When you’re home in front of your computer dreaming of escaping to an ideal climate, you don’t conjure up images of shoveling snow…nor do you dream of the other extreme where it’s too hot and you spend your days in air conditioned buildings. No, the skies are blue—the temperature is perfect—birds are singing—the grass is green and the flowers are blooming.
Forget about air-conditioning bills and suffering through sweltering heat and humidity. In some places around the world, “spring” is in the air year round. Wouldn’t it be more comfortable to live in this ideal climate every day of every year?
Here are five places the International Living correspondents and editors have noted for their excellent climates year around—not too cold, and importantly, not too hot either.
Cuenca’s temperate climate is a major draw for expats. Although near the equator, Cuenca sits high in the southern Andes at an altitude of 8,300 feet, and its residents enjoy year round spring-like weather. Temperatures rarely go beyond highs in the 70s F and lows in the 50s F, so a sweater or light jacket is sufficient all year long. Rainfall averages around three inches per month.
Cuenca’s two “seasons” are rainy and dry. The rainy season, roughly from January through May, features warm sunny mornings and frequent afternoon showers. During the middle of the dry season (June through December), expect long periods of chilly weather and overcast skies.
San Miguel de Allende, Mexico
Mexico is a popular retirement location for U.S. expats. And within Mexico, a favorite spot is the city of San Miguel de Allende. There are sound reasons for this choice—rich culture, friendly population, and delightful climate.
San Miguel is situated in Mexico’s central highlands, and because of its altitude at 6,200 feet above sea level, the temperatures are moderate and the air is crisp and clean. Although the weather in San Miguel is generally warm, be warned that evenings can turn cold. Even in summer you may need a sweater, and in winter you’ll rarely be comfortable without a warm jacket.
Spring is the warmest season, averaging about 85 F, and in January and February nighttime temperaturess occasionally approach freezing. Rainy season starts in June and lasts through September.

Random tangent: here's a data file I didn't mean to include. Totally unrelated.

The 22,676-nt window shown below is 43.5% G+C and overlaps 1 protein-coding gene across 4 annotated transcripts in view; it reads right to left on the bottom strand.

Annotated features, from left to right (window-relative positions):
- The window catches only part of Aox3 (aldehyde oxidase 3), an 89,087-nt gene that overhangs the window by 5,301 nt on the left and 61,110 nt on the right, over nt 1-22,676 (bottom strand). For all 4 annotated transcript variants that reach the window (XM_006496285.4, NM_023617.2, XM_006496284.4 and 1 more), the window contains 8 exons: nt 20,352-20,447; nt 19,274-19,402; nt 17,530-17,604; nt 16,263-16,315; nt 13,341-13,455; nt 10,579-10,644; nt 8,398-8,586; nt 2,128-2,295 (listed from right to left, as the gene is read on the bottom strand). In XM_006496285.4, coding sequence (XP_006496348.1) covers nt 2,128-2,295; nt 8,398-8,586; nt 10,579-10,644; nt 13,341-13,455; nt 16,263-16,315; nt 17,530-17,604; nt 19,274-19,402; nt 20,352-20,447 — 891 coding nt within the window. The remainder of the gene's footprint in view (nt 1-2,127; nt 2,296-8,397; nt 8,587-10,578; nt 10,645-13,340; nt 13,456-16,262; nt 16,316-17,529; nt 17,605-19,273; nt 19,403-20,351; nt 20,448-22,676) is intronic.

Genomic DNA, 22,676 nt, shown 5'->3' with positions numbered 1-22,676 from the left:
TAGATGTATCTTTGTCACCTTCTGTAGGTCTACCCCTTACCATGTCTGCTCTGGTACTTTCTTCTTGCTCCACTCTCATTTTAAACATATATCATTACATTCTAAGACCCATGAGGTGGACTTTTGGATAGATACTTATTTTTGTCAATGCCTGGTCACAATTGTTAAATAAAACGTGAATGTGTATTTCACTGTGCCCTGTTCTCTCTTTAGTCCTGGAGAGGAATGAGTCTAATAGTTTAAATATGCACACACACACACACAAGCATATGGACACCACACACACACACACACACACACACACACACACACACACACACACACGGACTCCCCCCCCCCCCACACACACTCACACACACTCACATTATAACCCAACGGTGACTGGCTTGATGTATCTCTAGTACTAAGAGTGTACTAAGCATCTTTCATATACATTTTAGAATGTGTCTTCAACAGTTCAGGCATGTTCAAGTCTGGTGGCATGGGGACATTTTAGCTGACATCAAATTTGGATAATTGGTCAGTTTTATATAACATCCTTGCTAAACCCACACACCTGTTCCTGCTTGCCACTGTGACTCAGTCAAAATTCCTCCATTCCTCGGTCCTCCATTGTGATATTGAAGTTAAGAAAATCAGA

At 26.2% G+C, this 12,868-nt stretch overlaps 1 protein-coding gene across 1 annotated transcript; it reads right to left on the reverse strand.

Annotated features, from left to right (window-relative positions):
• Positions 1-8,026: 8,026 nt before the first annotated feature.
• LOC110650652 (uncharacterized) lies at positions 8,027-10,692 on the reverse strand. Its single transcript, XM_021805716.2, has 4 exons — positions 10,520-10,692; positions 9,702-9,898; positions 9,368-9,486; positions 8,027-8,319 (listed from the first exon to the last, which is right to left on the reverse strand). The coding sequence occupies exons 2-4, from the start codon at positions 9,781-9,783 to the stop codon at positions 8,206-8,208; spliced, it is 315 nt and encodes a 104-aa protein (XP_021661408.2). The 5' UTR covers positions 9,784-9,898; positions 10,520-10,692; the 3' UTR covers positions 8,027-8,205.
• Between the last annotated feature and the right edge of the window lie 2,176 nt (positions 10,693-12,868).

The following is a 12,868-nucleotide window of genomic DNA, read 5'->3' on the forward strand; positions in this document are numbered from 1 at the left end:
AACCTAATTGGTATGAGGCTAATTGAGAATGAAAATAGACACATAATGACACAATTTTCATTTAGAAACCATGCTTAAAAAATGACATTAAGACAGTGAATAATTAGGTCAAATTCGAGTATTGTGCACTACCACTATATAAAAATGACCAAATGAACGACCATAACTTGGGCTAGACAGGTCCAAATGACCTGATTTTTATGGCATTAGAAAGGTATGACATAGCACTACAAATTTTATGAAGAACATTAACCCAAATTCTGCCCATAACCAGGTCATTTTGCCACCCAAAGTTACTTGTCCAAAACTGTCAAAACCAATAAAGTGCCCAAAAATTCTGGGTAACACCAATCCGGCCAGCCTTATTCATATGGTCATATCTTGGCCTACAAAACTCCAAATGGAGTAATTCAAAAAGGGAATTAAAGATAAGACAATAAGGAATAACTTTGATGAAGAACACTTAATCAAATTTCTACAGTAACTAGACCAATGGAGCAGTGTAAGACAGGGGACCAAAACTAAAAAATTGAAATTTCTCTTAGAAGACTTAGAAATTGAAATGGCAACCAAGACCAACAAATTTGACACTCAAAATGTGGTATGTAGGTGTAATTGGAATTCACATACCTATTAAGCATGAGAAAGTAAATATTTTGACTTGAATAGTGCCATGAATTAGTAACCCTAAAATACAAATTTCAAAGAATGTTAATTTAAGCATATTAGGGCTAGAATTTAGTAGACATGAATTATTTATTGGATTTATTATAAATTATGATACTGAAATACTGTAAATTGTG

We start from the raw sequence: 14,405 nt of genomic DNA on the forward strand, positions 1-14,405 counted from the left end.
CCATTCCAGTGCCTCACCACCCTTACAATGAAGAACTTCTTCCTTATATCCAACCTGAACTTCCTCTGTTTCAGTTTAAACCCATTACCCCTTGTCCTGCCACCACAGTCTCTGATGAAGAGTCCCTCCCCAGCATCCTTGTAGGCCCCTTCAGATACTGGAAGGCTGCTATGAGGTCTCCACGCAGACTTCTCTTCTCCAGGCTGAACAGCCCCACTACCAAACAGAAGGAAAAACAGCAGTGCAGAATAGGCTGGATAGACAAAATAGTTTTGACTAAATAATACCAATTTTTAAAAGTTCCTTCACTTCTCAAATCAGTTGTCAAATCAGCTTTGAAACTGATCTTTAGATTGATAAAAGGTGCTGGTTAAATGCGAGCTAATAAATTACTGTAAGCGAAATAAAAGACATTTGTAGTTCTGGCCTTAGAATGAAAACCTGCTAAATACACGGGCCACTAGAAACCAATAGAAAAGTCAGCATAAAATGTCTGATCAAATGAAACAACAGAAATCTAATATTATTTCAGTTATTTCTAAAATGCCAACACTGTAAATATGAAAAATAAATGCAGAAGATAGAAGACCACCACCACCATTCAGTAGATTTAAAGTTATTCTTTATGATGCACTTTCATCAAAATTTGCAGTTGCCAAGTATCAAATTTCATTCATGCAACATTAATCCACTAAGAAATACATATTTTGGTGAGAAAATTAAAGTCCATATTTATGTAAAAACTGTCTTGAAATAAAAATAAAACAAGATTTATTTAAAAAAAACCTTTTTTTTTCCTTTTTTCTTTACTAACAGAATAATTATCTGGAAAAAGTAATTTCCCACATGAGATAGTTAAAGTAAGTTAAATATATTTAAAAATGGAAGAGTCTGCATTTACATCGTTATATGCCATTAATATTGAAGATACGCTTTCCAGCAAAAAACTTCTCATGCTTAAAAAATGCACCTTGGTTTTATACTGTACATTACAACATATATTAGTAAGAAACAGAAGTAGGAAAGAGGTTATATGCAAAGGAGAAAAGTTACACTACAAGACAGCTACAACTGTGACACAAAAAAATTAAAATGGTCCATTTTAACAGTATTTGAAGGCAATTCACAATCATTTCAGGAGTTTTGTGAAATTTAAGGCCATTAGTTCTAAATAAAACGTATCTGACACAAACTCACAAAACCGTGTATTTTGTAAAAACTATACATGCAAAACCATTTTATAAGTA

Central Valley, Costa Rica
It’s hard to beat the Central Valley when you’re looking for a beautiful, friendly, and affordable place to live.
Contrary to its name, the Central Valley is actually a plateau. While coastal areas of the country can be hot and muggy, particularly during the rainy season, the valley’s elevation of 2,200 to 5,000 feet makes it comparatively cool all year round, and it has a climate that’s like few others in the world. Daytime highs are usually in the 70s or low 80s, and lows at night are typically in the 60s, with lower average temperatures the higher in the mountains you go.
Few residents see a need for central heating or air conditioning. The rainy season stretches from May to November, when most parts of the valley can expect afternoon downpours, with the most intense rainfall in September and October. There’s usually plenty of morning sun, even in the rainy season.
Don’t assume, however, that every part of the valley has the same climate. In fact, climates can vary significantly within only five miles. These microclimates are the result of different elevations and mountains that can affect the direction and intensity of the wind.
Co. Kerry, Ireland
Ireland has an undeserved reputation for being cold, rainy, and dreary. In reality the island has a temperate maritime climate. Temperature extremes are rare, and it’s as likely to be sunny, breezy, and delightful as not. Year-around temperatures average in the 60s F during the day and 40s F at night.
Due to the North Atlantic Current, winters are generally mild and summers cool. It is humid and overcast about half of the time, and its location in the northern latitudes means winters can be long and dark. But it rarely freezes in winter, and summers can be ideal.
Official statistics tell us that a quarter of North American visitors to Ireland go to the southwest. It’s easy to see why…the scenery is stunning. This is where you can drive the 111-mile “Ring of Kerry” around the Iveragh Peninsula, see the Lakes of Killarney, hike through ancient oak and yew forests, and find as much history and culture as anywhere else on the island.
A former French hill station, Vietnam’s Dalat, with a population of 120,000, sits at an elevation of 4,920 feet and enjoys a year-round temperate climate (mid-70s F during the day, mid-50s F at night). There’s little humidity, and you don’t need heating nor cooling. If you seek eternal spring, this is it.
Dalat is just 180 miles northeast of steamy Ho Chi Minh City, but its lofty 5,000-foot elevation gives it mild, year-round weather. The town is hilly and surrounded by mountains, waterfalls, and pine forests. It’s a perfect place for long walks, bicycling, and outdoor activities: Pretty parks, lakes, and flower gardens are throughout the town. Though not Vietnam’s liveliest city, it’s ideal if you enjoy peace and tranquility.
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